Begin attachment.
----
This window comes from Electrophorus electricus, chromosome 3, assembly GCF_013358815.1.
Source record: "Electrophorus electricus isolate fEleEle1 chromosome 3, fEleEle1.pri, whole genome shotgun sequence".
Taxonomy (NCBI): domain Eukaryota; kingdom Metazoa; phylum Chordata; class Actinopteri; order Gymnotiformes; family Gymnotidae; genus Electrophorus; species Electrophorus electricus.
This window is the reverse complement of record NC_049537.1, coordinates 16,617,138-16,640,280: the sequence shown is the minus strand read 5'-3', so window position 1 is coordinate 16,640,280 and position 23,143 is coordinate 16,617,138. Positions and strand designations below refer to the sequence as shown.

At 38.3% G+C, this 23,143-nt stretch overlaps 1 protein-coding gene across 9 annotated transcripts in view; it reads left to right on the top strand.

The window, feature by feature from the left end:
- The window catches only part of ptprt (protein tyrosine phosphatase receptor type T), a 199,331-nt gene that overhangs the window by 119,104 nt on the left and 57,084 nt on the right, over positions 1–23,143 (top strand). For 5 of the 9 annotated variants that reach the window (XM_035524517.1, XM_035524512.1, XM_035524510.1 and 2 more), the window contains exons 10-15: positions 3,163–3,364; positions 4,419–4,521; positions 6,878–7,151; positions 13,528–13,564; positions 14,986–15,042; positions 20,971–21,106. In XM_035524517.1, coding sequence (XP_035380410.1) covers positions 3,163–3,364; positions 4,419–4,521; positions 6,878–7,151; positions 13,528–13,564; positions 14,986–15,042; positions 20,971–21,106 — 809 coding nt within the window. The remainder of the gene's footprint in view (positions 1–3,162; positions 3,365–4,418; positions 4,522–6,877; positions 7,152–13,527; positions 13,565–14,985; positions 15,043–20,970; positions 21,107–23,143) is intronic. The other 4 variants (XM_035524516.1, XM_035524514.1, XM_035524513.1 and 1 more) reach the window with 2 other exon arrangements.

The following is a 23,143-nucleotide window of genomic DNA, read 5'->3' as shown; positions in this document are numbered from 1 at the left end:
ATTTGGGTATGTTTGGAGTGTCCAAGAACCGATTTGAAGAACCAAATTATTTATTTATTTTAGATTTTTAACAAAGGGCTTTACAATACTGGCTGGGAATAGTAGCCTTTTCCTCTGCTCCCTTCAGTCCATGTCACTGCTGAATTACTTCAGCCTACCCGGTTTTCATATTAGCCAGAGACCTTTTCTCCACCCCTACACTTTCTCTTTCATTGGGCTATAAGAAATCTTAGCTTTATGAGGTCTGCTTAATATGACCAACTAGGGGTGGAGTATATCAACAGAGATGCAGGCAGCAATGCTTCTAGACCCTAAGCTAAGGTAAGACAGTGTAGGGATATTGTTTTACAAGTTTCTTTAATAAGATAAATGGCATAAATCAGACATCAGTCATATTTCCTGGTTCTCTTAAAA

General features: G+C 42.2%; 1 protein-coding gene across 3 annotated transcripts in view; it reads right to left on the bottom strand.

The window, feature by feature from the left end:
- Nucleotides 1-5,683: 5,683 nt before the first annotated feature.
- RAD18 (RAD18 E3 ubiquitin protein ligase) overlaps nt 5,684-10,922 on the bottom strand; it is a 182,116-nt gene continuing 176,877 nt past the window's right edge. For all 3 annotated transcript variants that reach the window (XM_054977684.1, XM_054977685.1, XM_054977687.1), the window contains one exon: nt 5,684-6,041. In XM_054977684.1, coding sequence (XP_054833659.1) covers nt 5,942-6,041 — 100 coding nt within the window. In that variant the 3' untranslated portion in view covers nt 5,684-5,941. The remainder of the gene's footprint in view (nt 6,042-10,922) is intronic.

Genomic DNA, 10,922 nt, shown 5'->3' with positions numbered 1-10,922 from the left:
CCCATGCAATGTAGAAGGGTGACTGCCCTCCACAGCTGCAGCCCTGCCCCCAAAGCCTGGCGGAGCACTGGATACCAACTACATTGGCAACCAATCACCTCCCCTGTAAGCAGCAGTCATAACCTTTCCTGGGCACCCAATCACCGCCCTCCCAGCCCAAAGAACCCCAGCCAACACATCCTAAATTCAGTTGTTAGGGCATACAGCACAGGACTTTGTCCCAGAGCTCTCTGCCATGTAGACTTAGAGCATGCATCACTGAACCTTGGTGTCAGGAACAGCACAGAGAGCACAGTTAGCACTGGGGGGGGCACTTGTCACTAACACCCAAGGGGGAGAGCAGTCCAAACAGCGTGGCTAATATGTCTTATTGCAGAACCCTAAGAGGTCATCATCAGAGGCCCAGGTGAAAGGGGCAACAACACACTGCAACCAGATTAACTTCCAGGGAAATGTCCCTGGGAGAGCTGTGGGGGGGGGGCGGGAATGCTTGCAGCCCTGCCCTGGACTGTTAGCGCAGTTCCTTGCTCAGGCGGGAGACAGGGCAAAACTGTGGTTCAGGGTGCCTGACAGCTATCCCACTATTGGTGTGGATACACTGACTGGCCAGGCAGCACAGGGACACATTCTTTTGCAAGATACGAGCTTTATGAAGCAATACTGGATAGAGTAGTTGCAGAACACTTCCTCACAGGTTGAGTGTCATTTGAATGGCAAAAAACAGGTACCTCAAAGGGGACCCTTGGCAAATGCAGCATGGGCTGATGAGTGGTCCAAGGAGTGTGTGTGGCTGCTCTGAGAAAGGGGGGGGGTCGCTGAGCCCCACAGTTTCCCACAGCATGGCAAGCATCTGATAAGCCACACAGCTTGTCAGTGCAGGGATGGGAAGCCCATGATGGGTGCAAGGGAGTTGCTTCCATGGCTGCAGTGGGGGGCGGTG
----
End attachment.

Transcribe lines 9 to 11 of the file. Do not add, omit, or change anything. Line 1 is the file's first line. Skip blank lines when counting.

ATTTGGGTATGTTTGGAGTGTCCAAGAACCGATTTGAAGAACCAAATTATTTATTTATTTTAGATTTTTAACAAAGGGCTTTACAATACTGGCTGGGAATAGTAGCCTTTTCCTCTGCTCCCTTCAGTCCATGTCACTGCTGAATTACTTCAGCCTACCCGGTTTTCATATTAGCCAGAGACCTTTTCTCCACCCCTACACTTTCTCTTTCATTGGGCTATAAGAAATCTTAGCTTTATGAGGTCTGCTTAATATGACCAACTAGGGGTGGAGTATATCAACAGAGATGCAGGCAGCAATGCTTCTAGACCCTAAGCTAAGGTAAGACAGTGTAGGGATATTGTTTTACAAGTTTCTTTAATAAGATAAATGGCATAAATCAGACATCAGTCATATTTCCTGGTTCTCTTAAAA

General features: G+C 42.2%; 1 protein-coding gene across 3 annotated transcripts in view; it reads right to left on the bottom strand.

The window, feature by feature from the left end: